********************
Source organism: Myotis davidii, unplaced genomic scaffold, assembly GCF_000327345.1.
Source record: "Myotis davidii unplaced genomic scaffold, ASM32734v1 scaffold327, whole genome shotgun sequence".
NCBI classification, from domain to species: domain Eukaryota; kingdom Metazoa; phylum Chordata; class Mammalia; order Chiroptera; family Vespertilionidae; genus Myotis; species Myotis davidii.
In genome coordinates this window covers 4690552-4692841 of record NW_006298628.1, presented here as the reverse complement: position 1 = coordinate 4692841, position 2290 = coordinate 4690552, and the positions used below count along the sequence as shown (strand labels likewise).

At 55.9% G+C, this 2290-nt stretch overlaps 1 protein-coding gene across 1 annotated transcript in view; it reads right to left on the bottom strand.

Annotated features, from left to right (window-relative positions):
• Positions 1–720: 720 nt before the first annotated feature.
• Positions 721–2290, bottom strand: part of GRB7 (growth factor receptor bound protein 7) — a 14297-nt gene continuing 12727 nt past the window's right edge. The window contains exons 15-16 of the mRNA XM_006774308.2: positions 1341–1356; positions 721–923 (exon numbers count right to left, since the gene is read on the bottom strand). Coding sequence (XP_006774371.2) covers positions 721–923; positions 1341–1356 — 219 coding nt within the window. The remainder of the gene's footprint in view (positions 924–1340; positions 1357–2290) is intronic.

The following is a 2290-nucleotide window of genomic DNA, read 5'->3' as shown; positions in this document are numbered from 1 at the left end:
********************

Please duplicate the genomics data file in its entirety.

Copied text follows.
Source organism: Myotis davidii, unplaced genomic scaffold, assembly GCF_000327345.1.
Source record: "Myotis davidii unplaced genomic scaffold, ASM32734v1 scaffold327, whole genome shotgun sequence".
NCBI classification, from domain to species: domain Eukaryota; kingdom Metazoa; phylum Chordata; class Mammalia; order Chiroptera; family Vespertilionidae; genus Myotis; species Myotis davidii.
In genome coordinates this window covers 4690552-4692841 of record NW_006298628.1, presented here as the reverse complement: position 1 = coordinate 4692841, position 2290 = coordinate 4690552, and the positions used below count along the sequence as shown (strand labels likewise).

At 55.9% G+C, this 2290-nt stretch overlaps 1 protein-coding gene across 1 annotated transcript in view; it reads right to left on the bottom strand.

Annotated features, from left to right (window-relative positions):
• Positions 1–720: 720 nt before the first annotated feature.
• Positions 721–2290, bottom strand: part of GRB7 (growth factor receptor bound protein 7) — a 14297-nt gene continuing 12727 nt past the window's right edge. The window contains exons 15-16 of the mRNA XM_006774308.2: positions 1341–1356; positions 721–923 (exon numbers count right to left, since the gene is read on the bottom strand). Coding sequence (XP_006774371.2) covers positions 721–923; positions 1341–1356 — 219 coding nt within the window. The remainder of the gene's footprint in view (positions 924–1340; positions 1357–2290) is intronic.

The following is a 2290-nucleotide window of genomic DNA, read 5'->3' as shown; positions in this document are numbered from 1 at the left end: